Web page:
The agency that grants immigration benefits (U.S. Citizenship and Immigration Services) runs largely on fees collected from those benefitting from immigration, both individuals and corporations. Since these fees fall short of what the agency needs, $131 million in tax funds have been requested in the 2018 budget to cover the shortfall.
The main reason that there is a shortfall is because, in a growing number of cases, USCIS allows application to go forward without charge. It's called a fee waiver. There were a little more than 100,000 such requests in 2010, and the current level (according to the Federal Register) is about 594,000 currently, an almost six-fold increase in seven years.
Here is a proposal to close the $131 million gap and more, without imposing a needless burden on genuinely poor people seeking USCIS benefits.
My notion is based on the premise that the financial strength of the alien seeking the benefit — usually a change of status of some kind, or an effort to bring more migrants to this country as relatives — should not be solely judged on his or her finances at the moment, as it is now, but also on the level of his or her prosperity in the near future.
The fee waiver program currently is based on present facts only; a waiver can be obtained if the alien is in a means-tested benefits program (such as food stamps), has an income of less than 150 percent of the poverty level, or has some other kind of financial problem. If the alien can document his or her claim to one of these three situations, the fee is waived and the matter is closed.
My notion is that many people seeking immigration benefits are on their way up in life, and that the immigration benefit is likely to help with that forward movement. Sure, they may be clearly broke at the moment, but the future is different in many cases. (The boosters of more immigration certainly see it that way.)
So, in addition to noting the current poverty of the alien, as the application is filed, let's look ahead at the alien's prospects, as we handle the question of fees.
In a nutshell, what is proposed is that aliens who cannot (or will not) pay cash for the DHS fees should document their current poverty and also agree to pay the fees later, by deducting it from their future income tax refunds. If they are really poor there will be no such refunds and they will have gotten their fee waiver, but if they do start earning some money in the years after the application is filed, some small part of it will pay off their bill to DHS.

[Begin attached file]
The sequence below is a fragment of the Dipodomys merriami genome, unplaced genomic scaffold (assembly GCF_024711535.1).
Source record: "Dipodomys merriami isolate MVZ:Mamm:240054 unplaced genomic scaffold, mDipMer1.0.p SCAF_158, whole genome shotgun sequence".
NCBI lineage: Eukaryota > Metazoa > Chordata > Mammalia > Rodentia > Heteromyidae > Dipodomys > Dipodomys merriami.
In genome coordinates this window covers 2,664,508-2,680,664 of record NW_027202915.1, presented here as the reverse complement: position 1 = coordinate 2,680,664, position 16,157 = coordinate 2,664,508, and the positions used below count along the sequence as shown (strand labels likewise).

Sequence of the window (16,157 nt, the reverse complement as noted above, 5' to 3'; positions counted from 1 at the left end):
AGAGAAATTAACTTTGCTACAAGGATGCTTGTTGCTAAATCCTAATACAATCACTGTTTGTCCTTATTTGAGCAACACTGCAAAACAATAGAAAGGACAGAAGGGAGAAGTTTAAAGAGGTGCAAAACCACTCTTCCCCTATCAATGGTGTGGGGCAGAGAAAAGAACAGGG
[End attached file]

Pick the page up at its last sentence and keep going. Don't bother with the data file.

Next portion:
Thus these momentarily poor petitioners will not get a free ride if they recover their finances in the future; and thus the costs of USCIS will not be raised for other users of its services, nor will they be thrust on the taxpayers generally.
It is useful to note that there are precedents for this sort of thing, precedents that mainly fall on citizens. In Virginia, for example, if someone has a state income tax refund coming, and that someone owes money to a municipality, the state diverts the money and pays the municipality. (Some years ago I was the chairman of an appeals board set up to cope with appeals on this point in Arlington, Va.; we had a few complaints the first year and then they simply disappeared, as the practice became accepted.)
The program I have in mind would require the applicant to fill out a form very much like the current DHS form, the I-912, but instead of the approved petition providing an instant fee waiver, it would set up a delayed payment scheme taking money from the applicant's future income tax refunds. If after five years the repayment had not been made, the matter would become moot.
The Underlying Data. USCIS, by the way, does not directly issue statistics on the extent of these waivers; one must play detective, as my friend Ian Smith told me a couple of years ago.
Every so often federal agencies must conduct a public review of the format of its forms, and as part of that review, as shown in tiny type in the Federal Register, the agencies must say how often the form in questions is used. So, if you look at the October 11, 2017, issue, on p 47235, in the middle column at paragraph (5), you will see the annual number of users of form I-912, which is 594,000.
In a CIS blog two years ago, I estimated the cost of these waivers at $585 each; that number times 594,000 equals $347,490,000, well over the tax funds sought for the agency for 2018.
The proposed system, even only half the money could be recaptured, would turn USCIS into a totally fee-supported agency, and perhaps allow for the reduction of the levels of some of the current fees paid by beneficiaries, as well as eliminating any funding from the Treasury.